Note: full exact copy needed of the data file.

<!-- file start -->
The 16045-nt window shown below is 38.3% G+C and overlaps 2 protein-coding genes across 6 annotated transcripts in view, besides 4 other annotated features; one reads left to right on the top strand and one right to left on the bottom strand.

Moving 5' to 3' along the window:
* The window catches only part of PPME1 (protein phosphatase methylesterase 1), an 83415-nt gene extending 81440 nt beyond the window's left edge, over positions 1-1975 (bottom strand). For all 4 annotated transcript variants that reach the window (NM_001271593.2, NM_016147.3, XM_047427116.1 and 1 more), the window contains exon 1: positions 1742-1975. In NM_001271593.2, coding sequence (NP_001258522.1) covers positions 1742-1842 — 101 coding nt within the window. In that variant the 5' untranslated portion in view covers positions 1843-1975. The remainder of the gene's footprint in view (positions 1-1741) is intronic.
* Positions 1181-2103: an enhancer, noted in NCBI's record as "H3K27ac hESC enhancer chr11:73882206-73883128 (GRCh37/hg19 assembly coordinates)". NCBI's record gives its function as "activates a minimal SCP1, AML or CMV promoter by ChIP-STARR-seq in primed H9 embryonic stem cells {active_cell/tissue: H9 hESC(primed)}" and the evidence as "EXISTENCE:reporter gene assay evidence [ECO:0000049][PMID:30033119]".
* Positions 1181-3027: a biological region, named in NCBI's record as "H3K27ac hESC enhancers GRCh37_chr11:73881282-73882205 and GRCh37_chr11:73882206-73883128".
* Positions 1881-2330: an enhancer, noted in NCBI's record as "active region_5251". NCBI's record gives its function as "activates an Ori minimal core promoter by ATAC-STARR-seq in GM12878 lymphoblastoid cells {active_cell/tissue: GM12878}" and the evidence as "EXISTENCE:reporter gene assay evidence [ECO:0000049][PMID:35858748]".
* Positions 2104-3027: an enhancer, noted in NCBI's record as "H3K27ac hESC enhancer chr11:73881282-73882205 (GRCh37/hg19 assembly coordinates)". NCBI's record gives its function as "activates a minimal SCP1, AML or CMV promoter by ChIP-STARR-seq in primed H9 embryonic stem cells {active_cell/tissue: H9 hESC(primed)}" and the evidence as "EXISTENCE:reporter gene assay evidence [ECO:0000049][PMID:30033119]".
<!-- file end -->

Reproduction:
The 16045-nt window shown below is 38.3% G+C and overlaps 2 protein-coding genes across 6 annotated transcripts in view, besides 4 other annotated features; one reads left to right on the top strand and one right to left on the bottom strand.

Moving 5' to 3' along the window:
* The window catches only part of PPME1 (protein phosphatase methylesterase 1), an 83415-nt gene extending 81440 nt beyond the window's left edge, over positions 1-1975 (bottom strand). For all 4 annotated transcript variants that reach the window (NM_001271593.2, NM_016147.3, XM_047427116.1 and 1 more), the window contains exon 1: positions 1742-1975. In NM_001271593.2, coding sequence (NP_001258522.1) covers positions 1742-1842 — 101 coding nt within the window. In that variant the 5' untranslated portion in view covers positions 1843-1975. The remainder of the gene's footprint in view (positions 1-1741) is intronic.
* Positions 1181-2103: an enhancer, noted in NCBI's record as "H3K27ac hESC enhancer chr11:73882206-73883128 (GRCh37/hg19 assembly coordinates)". NCBI's record gives its function as "activates a minimal SCP1, AML or CMV promoter by ChIP-STARR-seq in primed H9 embryonic stem cells {active_cell/tissue: H9 hESC(primed)}" and the evidence as "EXISTENCE:reporter gene assay evidence [ECO:0000049][PMID:30033119]".
* Positions 1181-3027: a biological region, named in NCBI's record as "H3K27ac hESC enhancers GRCh37_chr11:73881282-73882205 and GRCh37_chr11:73882206-73883128".
* Positions 1881-2330: an enhancer, noted in NCBI's record as "active region_5251". NCBI's record gives its function as "activates an Ori minimal core promoter by ATAC-STARR-seq in GM12878 lymphoblastoid cells {active_cell/tissue: GM12878}" and the evidence as "EXISTENCE:reporter gene assay evidence [ECO:0000049][PMID:35858748]".
* Positions 2104-3027: an enhancer, noted in NCBI's record as "H3K27ac hESC enhancer chr11:73881282-73882205 (GRCh37/hg19 assembly coordinates)". NCBI's record gives its function as "activates a minimal SCP1, AML or CMV promoter by ChIP-STARR-seq in primed H9 embryonic stem cells {active_cell/tissue: H9 hESC(primed)}" and the evidence as "EXISTENCE:reporter gene assay evidence [ECO:0000049][PMID:30033119]".